tlud

Diagram of Top Lit UpDraft Stove (TLUD)

Testing in the laboratory and in the field

It is important to remember that in the Aprovecho lab, the 3 Stone Fire has used less wood and made less pollution than cooking fires and high mass stoves operated by cooks in the field. The fires in the lab tests were carefully made using dry and uniform sticks of Douglas fir fed into the fire in a controlled way to optimize the performance. Well-constructed 3 Stone Fires protected from wind and tended with care scored between 20% and 30% thermal efficiency.

Open fires made with moister wood and operated with less protection from the wind can score as low as 5%. The operator and the conditions of use largely determine the effectiveness of operation. Stoves have to be tested with careful repetition in order to achieve statistical confidence in the results. Because there are so many differences between laboratory and field results, it is difficult to use the results of laboratory testing to predict exactly how stoves will perform in the real world.

However, side-by-side comparisons can be used to generally estimate performance. An automobile that gets 40 miles per gallon on a dynamometer is more likely to use less gas driving down the highway than a car that only gets 20 miles per gallon in the same test. A cooking stove that used less fuel or made less pollution in a standardized test will, one hopes, translate into reductions in the field, but field surveys are needed to establish the actual performance. Field tests are essential to also learn lots of important things, such as if the cook likes the stove, whether the stove product will be successful in the market, and how much PM2.5 and CO is inhaled by members of the household.

In our opinion, no lab test can replace going into the field and learning from reality. And, being taught about stoves from cooks is one of the most fun parts of this job.

Happy Holidays Clean Combustion Techniques

1.)    When wood is burned a lot of smoke is produced but the made charcoal at the tip of the wooden stick contributes heat but does not make much smoke. Rocket Stove: Increase the time that the charcoal at the tip is burning. TLUD: A layer of hot charcoal covers the fresh wood.

2.)    If the stove begins smoking the rate of reaction (solid turning into gas) is probably too fast. Too much wood gas is being produced and un-combusted fuel is escaping. Rocket Stove: Pull the sticks back until just the tips are burning. TLUD: Reduce the primary air.

3.)    Mixing the smoke, gases, flame, and air can reduce emissions dramatically. Rocket Stove and TLUD: Cut up the laminar flames with natural draft mixing devices. When using secondary air increase the draft until fast moving jets completely cover the top of the burning fuel.

4.)    Create a space filled with fire that forces the smoke, gases, flame, and air to mix more completely. Rocket and TLUD: Orifices successfully increase mixing.

5.)    Increase the dwell time to improve combustion efficiency. Rocket and TLUD: Do not make the mixing chamber above the fire too short. With sufficient draft install fixed fan blades to induce swirl that makes at least two revolutions.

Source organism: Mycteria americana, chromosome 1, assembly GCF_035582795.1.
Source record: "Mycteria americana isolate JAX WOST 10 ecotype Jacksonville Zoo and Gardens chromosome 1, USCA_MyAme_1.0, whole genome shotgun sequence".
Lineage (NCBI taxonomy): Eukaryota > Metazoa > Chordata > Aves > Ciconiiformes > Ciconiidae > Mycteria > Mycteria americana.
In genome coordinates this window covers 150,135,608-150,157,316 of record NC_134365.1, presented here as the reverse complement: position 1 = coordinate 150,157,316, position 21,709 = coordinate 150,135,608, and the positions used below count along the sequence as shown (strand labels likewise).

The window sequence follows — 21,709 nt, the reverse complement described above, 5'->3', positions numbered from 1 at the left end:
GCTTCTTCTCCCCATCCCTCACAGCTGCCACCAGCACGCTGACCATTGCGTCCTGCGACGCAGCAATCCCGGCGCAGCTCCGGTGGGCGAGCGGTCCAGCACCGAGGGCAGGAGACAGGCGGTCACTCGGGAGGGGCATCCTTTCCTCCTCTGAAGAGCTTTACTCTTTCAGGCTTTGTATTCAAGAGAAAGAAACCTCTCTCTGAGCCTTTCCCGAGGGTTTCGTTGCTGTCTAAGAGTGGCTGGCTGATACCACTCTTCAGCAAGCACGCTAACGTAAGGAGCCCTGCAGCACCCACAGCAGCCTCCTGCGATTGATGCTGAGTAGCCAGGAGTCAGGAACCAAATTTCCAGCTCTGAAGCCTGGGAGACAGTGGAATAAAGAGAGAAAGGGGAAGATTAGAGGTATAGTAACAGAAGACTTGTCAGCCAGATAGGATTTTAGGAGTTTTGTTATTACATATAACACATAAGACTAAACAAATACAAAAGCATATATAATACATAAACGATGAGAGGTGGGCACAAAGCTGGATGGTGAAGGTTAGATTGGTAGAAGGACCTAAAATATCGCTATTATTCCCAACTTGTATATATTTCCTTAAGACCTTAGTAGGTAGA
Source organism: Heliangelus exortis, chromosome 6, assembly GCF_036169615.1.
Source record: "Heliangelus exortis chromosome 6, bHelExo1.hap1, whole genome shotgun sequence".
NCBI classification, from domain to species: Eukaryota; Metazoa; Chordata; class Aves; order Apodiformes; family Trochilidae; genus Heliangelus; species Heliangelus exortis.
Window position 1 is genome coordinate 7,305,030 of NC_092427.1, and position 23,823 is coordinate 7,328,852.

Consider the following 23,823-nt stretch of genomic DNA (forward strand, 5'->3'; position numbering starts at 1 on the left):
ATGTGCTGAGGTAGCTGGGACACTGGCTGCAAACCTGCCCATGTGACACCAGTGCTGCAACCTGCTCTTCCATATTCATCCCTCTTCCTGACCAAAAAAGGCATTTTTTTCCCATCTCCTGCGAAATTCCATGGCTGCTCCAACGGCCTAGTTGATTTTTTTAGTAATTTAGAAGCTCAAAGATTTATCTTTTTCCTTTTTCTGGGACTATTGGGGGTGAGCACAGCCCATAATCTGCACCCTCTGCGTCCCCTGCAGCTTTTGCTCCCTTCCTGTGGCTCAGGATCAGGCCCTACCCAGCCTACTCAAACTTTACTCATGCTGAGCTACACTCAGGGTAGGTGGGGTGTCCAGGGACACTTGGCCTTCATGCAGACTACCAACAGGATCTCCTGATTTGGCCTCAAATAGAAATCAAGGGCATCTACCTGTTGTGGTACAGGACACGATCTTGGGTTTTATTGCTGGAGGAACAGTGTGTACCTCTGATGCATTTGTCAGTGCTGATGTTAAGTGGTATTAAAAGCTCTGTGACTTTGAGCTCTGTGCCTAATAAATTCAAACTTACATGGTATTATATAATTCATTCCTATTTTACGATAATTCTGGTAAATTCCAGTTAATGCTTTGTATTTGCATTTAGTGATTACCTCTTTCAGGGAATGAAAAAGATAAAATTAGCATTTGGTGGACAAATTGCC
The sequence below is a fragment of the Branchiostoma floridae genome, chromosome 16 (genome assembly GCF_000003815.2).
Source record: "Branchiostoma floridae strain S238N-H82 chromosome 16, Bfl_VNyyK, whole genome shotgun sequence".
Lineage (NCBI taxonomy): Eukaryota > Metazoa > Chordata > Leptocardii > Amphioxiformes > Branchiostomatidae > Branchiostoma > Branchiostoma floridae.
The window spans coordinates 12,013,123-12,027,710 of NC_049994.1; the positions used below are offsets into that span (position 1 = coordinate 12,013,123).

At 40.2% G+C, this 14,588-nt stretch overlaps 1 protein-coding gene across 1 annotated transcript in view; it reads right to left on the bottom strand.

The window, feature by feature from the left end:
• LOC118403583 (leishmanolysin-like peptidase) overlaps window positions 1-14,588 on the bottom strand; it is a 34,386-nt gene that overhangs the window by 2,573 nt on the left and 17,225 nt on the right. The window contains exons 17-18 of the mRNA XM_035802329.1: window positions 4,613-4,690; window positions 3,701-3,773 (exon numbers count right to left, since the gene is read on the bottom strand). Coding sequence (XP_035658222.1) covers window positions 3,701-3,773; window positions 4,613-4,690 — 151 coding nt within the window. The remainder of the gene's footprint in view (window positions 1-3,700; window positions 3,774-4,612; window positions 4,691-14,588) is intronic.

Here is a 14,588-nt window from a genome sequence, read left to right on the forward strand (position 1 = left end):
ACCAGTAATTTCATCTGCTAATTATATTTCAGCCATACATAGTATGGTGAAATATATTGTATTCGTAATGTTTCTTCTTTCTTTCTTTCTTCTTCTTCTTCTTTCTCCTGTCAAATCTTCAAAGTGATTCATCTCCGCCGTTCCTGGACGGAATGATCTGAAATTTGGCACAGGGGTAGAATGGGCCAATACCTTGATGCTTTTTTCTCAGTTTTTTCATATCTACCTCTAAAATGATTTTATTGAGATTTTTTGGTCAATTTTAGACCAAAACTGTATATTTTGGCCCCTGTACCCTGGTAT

6.)    Secondary air more effectively enters flame when the pressure difference is assisting the mixing process. Rocket and TLUD: In natural draft stoves the pressure is lower in fast moving flame. Add higher pressure secondary air downstream of the mixing device.

HEPA home furnace filter reduces PM2.5 emissions

There are a number of methods to reduce personal exposure to household air pollution associated with using biomass fuel for the daily cooking and heating taking place in nearly 40% of global households. These most commonly include 1.) Increasing ventilation rates, 2.) Installing a chimney and 3.) The use of cleaner fuels and cook stoves. A recent ARC paper available (free for a limited time) at:

https://doi.org/10.1016/j.esd.2017.09.011

investigates two less-commonly considered methods: 1) Reducing exposure through filtration and capture of PM2.5 and 2) Avoiding making emissions by using made charcoal and retained heat for cooking.

filter setup

The smoke is pulled through the filter and less smoke exits the room

When cook stoves are operated inside an enclosure from which smoke is pulled through an inexpensive HEPA-type furnace filter before exiting to the outside, the personal exposure levels, room concentrations, and external pollution are reduced. To test this method, an enclosure was built from which a box fan pulled the air and PM2.5 through four different furnace filters. The rate of PM2.5 production (mg/min) exiting the filter was monitored with gravimetric measurement under a LEMS emissions hood during the high and low power phases of the Water Boiling Test 4.2.3 conducted on a biomass rocket stove with forced draft.

The average of seven baseline emissions tests with no filter was 7.5 mg/min of PM2.5. The average of seven tests using the highest quality furnace filter (3M 2200) was reduced to 1.5 mg/min and the difference was significant at 95% confidence. The use of retained heat to simmer dramatically reduced emissions of PM2.5 by burning the boil-phase-made-charcoal and using retained heat in the stove while 5 liters of covered water were simmered for 35 minutes.